During the war, from 1977 to 1992, both sides hunted elephants for ivory, and the elephant population of Gorongosa National Park plummeted. Now an analysis of historical video footage and contemporary sightings by Shane Campbell-Staton at Princeton University and his colleagues has shown that the proportion of tuskless females rose from 19 to 51 per cent during the conflict, and a statistical analysis indicated this was extremely unlikely to have occurred in the absence of a selective pressure. The proportion of tuskless elephants has been declining since the war ended.
This loss of tusks due to ivory hunting or poaching has happened in many other places too. For instance, in Sri Lanka less than 5 per cent of male Asian elephants still have tusks.
Oddly, though, all male African elephants have retained their tusks despite the pressure of hunting. This appears to be the result of a genetic quirk.
The team hasn’t yet found the precise genetic changes that cause tusklessness in females, but it appears two mutations are involved. One is probably in a gene on the X chromosome called AMELX, which plays a part in tooth formation.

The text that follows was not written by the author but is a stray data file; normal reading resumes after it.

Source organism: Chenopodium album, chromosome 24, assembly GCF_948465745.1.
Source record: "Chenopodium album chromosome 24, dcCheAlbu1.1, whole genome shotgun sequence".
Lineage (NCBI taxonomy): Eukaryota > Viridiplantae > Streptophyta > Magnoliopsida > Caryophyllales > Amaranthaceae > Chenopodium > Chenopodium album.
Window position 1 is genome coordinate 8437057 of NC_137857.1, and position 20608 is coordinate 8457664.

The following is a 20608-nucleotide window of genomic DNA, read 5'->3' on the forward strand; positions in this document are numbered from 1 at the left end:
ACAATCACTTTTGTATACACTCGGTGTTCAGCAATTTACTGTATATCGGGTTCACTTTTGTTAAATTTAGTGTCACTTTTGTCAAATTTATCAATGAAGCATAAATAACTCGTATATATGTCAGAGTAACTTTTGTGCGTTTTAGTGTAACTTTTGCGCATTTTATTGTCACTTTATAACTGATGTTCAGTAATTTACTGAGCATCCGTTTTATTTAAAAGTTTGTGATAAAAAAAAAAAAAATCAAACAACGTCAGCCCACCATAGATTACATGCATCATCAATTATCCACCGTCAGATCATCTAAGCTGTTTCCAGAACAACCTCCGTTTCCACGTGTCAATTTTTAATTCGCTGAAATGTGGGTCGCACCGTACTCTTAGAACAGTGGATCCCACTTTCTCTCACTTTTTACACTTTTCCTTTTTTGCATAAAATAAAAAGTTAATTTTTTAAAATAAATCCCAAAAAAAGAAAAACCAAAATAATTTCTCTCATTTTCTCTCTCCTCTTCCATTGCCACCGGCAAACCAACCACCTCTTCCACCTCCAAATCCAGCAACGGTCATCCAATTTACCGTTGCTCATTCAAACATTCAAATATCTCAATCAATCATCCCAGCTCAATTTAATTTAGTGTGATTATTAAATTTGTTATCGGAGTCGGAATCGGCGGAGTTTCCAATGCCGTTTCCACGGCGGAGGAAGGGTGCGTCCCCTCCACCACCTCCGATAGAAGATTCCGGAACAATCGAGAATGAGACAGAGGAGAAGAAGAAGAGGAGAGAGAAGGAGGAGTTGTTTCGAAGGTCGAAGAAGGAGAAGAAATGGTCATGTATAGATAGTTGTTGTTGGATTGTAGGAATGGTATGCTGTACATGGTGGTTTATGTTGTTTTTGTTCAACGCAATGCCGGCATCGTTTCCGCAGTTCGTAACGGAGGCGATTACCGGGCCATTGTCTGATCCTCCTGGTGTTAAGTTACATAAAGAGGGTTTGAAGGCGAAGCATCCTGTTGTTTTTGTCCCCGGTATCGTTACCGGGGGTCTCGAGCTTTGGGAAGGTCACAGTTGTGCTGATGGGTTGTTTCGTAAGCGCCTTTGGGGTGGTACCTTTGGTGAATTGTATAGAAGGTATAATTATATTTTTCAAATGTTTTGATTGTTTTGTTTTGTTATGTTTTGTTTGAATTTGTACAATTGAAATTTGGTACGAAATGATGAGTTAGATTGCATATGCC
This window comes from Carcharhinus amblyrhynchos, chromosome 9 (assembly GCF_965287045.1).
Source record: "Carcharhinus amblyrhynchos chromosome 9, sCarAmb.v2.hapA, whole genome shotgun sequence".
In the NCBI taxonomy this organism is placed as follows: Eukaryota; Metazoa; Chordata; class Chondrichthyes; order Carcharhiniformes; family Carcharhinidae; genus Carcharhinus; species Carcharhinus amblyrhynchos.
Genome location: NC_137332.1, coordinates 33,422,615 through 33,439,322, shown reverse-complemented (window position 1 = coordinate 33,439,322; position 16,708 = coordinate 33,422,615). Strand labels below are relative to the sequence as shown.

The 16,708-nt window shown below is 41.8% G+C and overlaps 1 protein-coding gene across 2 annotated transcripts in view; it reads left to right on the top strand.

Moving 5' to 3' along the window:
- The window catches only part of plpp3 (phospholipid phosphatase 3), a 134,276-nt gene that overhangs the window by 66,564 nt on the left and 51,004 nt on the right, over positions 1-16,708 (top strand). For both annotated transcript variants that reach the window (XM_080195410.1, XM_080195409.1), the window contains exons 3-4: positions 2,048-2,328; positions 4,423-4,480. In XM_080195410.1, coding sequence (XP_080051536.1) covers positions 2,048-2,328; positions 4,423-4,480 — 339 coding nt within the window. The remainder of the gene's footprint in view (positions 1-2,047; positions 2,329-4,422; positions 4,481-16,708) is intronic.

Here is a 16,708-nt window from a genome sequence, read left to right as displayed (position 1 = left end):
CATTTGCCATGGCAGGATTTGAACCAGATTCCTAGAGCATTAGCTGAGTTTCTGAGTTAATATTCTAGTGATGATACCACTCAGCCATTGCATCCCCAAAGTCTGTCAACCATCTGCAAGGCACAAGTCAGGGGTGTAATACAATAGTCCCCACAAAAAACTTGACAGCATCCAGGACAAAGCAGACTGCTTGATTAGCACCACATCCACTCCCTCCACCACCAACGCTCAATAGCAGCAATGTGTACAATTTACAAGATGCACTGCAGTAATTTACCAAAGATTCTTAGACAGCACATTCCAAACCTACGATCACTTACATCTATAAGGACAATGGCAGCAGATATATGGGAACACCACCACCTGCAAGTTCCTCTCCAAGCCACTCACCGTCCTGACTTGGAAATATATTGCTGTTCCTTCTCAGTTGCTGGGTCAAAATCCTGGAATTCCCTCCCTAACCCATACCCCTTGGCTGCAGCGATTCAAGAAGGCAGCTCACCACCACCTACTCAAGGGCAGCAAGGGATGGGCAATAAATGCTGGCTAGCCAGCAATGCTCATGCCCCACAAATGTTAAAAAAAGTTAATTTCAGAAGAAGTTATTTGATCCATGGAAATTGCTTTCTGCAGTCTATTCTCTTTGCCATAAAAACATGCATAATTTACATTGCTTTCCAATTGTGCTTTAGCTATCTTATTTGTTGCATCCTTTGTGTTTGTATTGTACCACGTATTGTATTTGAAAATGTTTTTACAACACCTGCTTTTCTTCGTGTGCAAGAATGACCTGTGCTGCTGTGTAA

It appears this mutation also affects other, crucial genes nearby. Females have two copies of the X chromosome, so if one copy isn’t mutated, the genes it carries will still function normally and the elephant will still be healthy. But males have only one X chromosome, so this mutation is lethal to any males that inherit it.
Much the same genetic condition can occur in people, says Campbell-Staton. Women with it lack upper lateral incisors – the equivalent of tusks – and male fetuses that inherit the mutation are usually lost in the third trimester.
It is possible that further genetic changes may compensate for the lethality and result in males losing tusks, too. For now, there is no sign of that happening. But even the loss of tusks in females can have all sorts of knock-on effects, says Campbell-Staton.
“Tusks are basically a Swiss army knife for African elephants,” he says. They use them to strip bark off trees, to dig holes for underground water or minerals, and so on, says Campbell-Staton, so the loss of tusks may spare females from poachers, but make it harder for them to survive in other ways.
What’s more, many other animals indirectly depend on tusked elephants – for instance, to get water from the holes dug with tusks. “This is what maintains biodiversity,” Campbell-Staton says. “There are all these cascading consequences that can result from our actions that are quite surprising.”
Journal reference: Science, DOI: 10.1126/science.abe7389
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